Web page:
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WEEK 51 2004

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Saturday 18 December 2004

Saturday - well, the boat I didn't take is going to the wreckers. Here is the email I received. Never to sail for even a day.
Thanks for your concern. The boat is scheduled to be
picked up on 12/20 and hauled to the coast for scrap.
The trucker became available sooner than we thought,
so we decided to go for it.

Happy Holidays,

In other news, I saw this and I had to laugh:

Politics: It all really just boils down to this:

Democrats: Give them a second chance.
Republicans: Give them the swift sword of death.

The poor:
Democrats: Give them some food.
Republicans: Give them the swift sword of death.

Endangered species:
Democrats: Give them protection.
Republicans: Give them the swift sword of death.

Democrats: Give them a way out.
Republicans: Give them the swift sword of death.

The uninsured:
Democrats: Give them health care.
Republicans: Give them the swift sword of death.

Democrats: $9,000,000,000,000,000,000
Republicans: $29.95 (cost of one sword)

[via tryingtogrok]

( The poster's husband wrote about armor on vehicles in Iraq, and it is worth reading as well. The psychology of a soldier is something else...)

Friday 17 December 2004

Friday - it seems that Microsoft might start to charge some some security tools. Slashdot has a thread, starting with

from the rated-r-for-racket dept.
rscrawford writes "CNN reports that Microsoft may charge extra for security software. So first they edge their competition out of the browser market, then they tie IE into the OS so tightly that a crash in IE can crash the computer, and then they make IE so vulnerable that just using it is hazardous to the typical computer's health, and now they want to CHARGE users to fix it?"

but then refuting and confusing their own point with

MS includes a necessary tool for free: "Unfair bundling! They're just trying to muscle everyone else out of the market"

MS charges a fee for a necessary tool: "Charging for this? What a ripoff!" (even though their major competitors charge a fee for similar tools)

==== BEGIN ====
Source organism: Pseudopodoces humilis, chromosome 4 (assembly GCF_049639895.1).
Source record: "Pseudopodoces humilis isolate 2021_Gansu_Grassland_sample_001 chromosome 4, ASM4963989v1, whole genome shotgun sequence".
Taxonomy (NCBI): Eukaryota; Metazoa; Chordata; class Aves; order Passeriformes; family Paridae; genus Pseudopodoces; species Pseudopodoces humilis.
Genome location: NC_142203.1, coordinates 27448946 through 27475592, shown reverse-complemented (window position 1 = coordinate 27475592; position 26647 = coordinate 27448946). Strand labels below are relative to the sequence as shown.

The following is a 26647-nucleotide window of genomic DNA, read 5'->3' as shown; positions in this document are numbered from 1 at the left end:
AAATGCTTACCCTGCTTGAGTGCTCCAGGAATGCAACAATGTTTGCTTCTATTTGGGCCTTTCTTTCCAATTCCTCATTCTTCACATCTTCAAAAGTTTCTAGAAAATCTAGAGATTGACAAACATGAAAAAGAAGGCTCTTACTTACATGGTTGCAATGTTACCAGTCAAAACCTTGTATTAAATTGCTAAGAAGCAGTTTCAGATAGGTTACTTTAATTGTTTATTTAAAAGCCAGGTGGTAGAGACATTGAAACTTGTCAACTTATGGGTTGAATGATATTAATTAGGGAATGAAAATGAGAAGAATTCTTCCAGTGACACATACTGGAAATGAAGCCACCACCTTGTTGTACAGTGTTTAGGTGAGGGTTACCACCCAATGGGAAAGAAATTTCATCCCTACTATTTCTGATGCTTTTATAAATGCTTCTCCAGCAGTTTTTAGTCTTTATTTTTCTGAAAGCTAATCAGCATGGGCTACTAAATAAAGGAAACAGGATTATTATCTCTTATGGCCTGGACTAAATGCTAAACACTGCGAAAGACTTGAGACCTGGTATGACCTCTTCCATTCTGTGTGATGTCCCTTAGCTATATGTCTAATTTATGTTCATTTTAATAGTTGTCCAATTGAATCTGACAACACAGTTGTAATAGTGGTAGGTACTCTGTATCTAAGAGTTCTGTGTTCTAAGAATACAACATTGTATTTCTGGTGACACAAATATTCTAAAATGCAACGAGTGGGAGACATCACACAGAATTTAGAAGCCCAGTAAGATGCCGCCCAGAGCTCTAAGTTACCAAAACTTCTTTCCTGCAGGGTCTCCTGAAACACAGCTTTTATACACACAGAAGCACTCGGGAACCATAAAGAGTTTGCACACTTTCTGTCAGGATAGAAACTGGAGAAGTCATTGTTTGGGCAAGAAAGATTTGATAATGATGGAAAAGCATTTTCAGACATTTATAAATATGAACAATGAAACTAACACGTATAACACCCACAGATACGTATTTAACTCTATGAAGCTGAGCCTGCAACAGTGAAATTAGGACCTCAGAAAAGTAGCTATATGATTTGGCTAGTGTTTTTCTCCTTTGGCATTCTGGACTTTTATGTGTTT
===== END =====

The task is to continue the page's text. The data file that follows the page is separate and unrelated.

Yes, that money may have been better spent in actually fixing the items that need these security tools, but it seems like they can't win either way.

Basically your best bet might Apple or Linux at this point. Windows is just a zombie, now, wandering about, looking for brains to eat.

Friday cat blogging - Phoebe at ease on the arm chair.

Phoebe on the chair
It's like living "Trouble with Tribbles" sometimes

What else? Not much. A quiet day. I've been taking my walk in the morning, rather than the coolish evenings, and usually bring a camera. I've been trying to get some shots of the ravens/crows/whatever in flight. With the 3 megapixel Olympus and a 3x zoom I can handily do it - but the bird portions of the shot are too small to be useful. The Canon digicam has the 18x zoom, and even with the 1.2 megapixel imager would work fine - except it uses LCD viewscreens, and the contrast/resolution isn't good enough to distinguish a small object in flight at low magnification, which is what you need to do before zooming in. What I need is an non-magnifying optical sight, similar to the Telrad finder used for telescopes. They have something similar for handguns as well - where you can easily see the finders crosshairs without putting your eye to the finder. I could put it in the hotshoe on top.

Heck, the stealth fighter kept flying over and I couldn't focus on that when zoomed in.

Thursday 16 December  2004